Does anybody know if there exists a mathematical explanation of Mendeleev table in quantum mechanics? In some textbooks (for example in F.A.Berezin, M.A.Shubin. The Schrödinger Equation) the authors present quantum mechanics as an axiomatic system, so one could expect that there is a deduction from the axioms to the main results of the discipline. I wonder if there is a mathematical proof of the Mendeleev table?
migrated from theoreticalphysics.stackexchange.com Nov 7 '11 at 7:28
From what I learned here and at MathOverflow, where this question was originally posted, I deduce that the answer to it is “no”. I.e. the mathematical proof of the Mendeleev table was not found by now. I am sorry to inform you, dear physicists. And this has nothing in common with the nuances you are talking about, in particular with the problem of “superheavy elements”. Even the simpliest properties of elements are formally not explained from the mathematical point of view, since no axiomatic theory was constructed for this (in contrast to some other physical disciplines, like classical mechanics). Those of you, who don’t agree can join the discussion at MathOverflow for explaining your opinion to mathematicians.
P.S. To moderators or people who are responsible for the moderation: I am the very same Sergei Akbarov, who initially posted this question at theoreticalphysics.stackexchange.com in November 2011. Is it possible to identify me here as an author? I would like to bear responsibility for the votes. :)
While quantum mechanics explains the gross features of the periodic system, many fine details of the periodic table of elements are computable numerically from various approximations to QED, but are conceptually ill understood. See, e.g.,
Eric R. Scerri, How Good Is the Quantum Mechanical Explanation of the Periodic System? Journal of Chemical Education 75 (1998), 1384.
Scerri also wrote a book on the subject
(The periodic table: its story and its significance, 2007).
Several book reviews are available online:
It is difficult to derive from the periodic table (or from quantum
mechanics) precise, generally valid laws about chemical elements.
In a 2008 paper for the Americal Scientist,
The past and future of the periodic table,
Scerri writes about the predictive power of the periodic system,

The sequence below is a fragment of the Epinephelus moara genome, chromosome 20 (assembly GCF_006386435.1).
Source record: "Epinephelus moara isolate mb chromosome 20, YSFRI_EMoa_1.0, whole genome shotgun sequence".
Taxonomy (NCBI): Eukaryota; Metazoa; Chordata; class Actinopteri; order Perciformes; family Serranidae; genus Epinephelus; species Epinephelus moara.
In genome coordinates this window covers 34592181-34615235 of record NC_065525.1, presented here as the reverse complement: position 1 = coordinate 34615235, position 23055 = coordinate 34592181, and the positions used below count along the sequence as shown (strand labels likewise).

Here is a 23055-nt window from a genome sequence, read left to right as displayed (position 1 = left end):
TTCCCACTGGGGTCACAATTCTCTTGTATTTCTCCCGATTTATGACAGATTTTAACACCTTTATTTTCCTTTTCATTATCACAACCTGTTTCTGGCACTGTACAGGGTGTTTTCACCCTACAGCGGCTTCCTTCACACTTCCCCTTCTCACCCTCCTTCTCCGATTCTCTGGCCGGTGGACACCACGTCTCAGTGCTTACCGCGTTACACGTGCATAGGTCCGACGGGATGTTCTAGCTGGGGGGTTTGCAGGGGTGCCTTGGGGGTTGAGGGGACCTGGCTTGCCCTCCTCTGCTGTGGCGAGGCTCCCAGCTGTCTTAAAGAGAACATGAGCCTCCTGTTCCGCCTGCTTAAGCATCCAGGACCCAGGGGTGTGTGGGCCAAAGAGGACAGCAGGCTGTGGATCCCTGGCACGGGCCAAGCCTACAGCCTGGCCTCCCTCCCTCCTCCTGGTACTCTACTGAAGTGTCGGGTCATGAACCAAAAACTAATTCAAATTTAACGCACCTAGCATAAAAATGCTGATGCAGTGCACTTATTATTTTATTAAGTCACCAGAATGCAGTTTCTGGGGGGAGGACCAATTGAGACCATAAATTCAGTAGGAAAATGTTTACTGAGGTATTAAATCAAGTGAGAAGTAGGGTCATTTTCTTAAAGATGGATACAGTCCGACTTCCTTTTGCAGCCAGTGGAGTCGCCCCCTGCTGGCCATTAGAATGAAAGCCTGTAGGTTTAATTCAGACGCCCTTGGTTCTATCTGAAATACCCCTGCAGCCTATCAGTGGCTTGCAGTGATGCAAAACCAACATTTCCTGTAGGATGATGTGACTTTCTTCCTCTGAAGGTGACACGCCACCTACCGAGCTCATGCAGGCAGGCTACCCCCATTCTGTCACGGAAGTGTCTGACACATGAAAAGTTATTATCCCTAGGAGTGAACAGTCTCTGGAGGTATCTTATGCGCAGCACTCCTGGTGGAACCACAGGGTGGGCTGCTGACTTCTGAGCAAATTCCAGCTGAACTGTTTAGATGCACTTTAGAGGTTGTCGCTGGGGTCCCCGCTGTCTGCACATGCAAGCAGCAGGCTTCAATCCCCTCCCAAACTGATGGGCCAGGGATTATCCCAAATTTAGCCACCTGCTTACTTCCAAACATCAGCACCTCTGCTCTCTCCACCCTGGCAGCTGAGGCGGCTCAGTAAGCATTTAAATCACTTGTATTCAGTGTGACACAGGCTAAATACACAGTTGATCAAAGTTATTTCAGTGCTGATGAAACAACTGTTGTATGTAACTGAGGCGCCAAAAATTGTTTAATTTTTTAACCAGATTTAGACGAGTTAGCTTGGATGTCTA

''if one considers all of Mendeleev's many predictions
of new elements, his powers of prophecy appear somewhat less
impressive, even to the point of being a little worrying. In all
Mendeleev predicted a total of 18 elements, of which only nine were
subsequently isolated. [...] the Davy medal, which predates the Nobel
Prize as the highest accolade in chemistry, was jointly awarded to
Mendeleev and Julius Lothar Meyer, his leading competitor, who did not
make any predictions. Indeed, there is not even a mention of
Mendeleev's predictions in the published speech that accompanied the
joint award of the Davy prize. It therefore seems that this prize was
awarded for the manner in which the two chemists has successfully
accommodated the then-known elements into their respective periodic
systems rather than for any foretelling.''
For a very recent review on the expert level, see the paper The physics behind chemistry, and the Periodic Table by Pyykkü. He mentions that a number of important effects (such as the color of gold, the liquidity of mercury, or the voltage of a lead-acid battery) need QED (more precisely the Dirac-Coulomb-Breit approximation to QED rather than the textbook nonrelativistic Schroedinger equation) for their correct explanation. He treats the periodic system shorter than the title would suggest, but makes up for this in this paper.
Yes, quantum mechanics – even non-relativistic quantum mechanics for several electrons orbiting nuclei – fully, quantitatively, and comprehensively explains all of chemistry (including biochemistry and, in fact, biology). This fact has been known since the late 1920s.
To understand the periodic character of the properties of the elements, one must realize that already the Hydrogen atom has energy eigenstates given by quantum numbers $(n,l,m)$ as well as the binary $s_z$. Energy as well as degeneracy increases as a function of $n$. When many electrons are allowed (to neutralize the positive electric charge of the nucleus), the Pauli principle (coming from the antisymmetry of the electrons' wave functions, a fact that may be deduced from quantum field theory but may be assumed as another axiom of the simplified quantum mechanical model) says that the electrons will gradually fill the states with the ever higher values of $n$. Every time one fills all states with $n<n_0$ up to some $n_0$, one gets inert gases. When one more electron is added to the new shell, we get highly reactive elements (because they include one loosely bound electron in the outer shell), and so on.
The only variation one has to add to make the calculation of the atomic energy levels exact are the electron-electron interactions (if there are at least two electrons). They slightly reorder the shells that are being filled, $1s, 2s, 2p, 3s, 3p, 4s, 3d$, and so on... The problem (aside from the basic Hydrogen problem) obviously can't be solved analytically but there exist lots of numerical techniques to find the right results and everything that has been calculated - and some of the calculations were very precise - agrees with the observations. The calculations become more complex for larger atoms (or molecules), of course. But when the size is large enough, one may use new simplifying assumptions or approximations so it's not necessary the case that it's always harder to understand/calculate larger objects.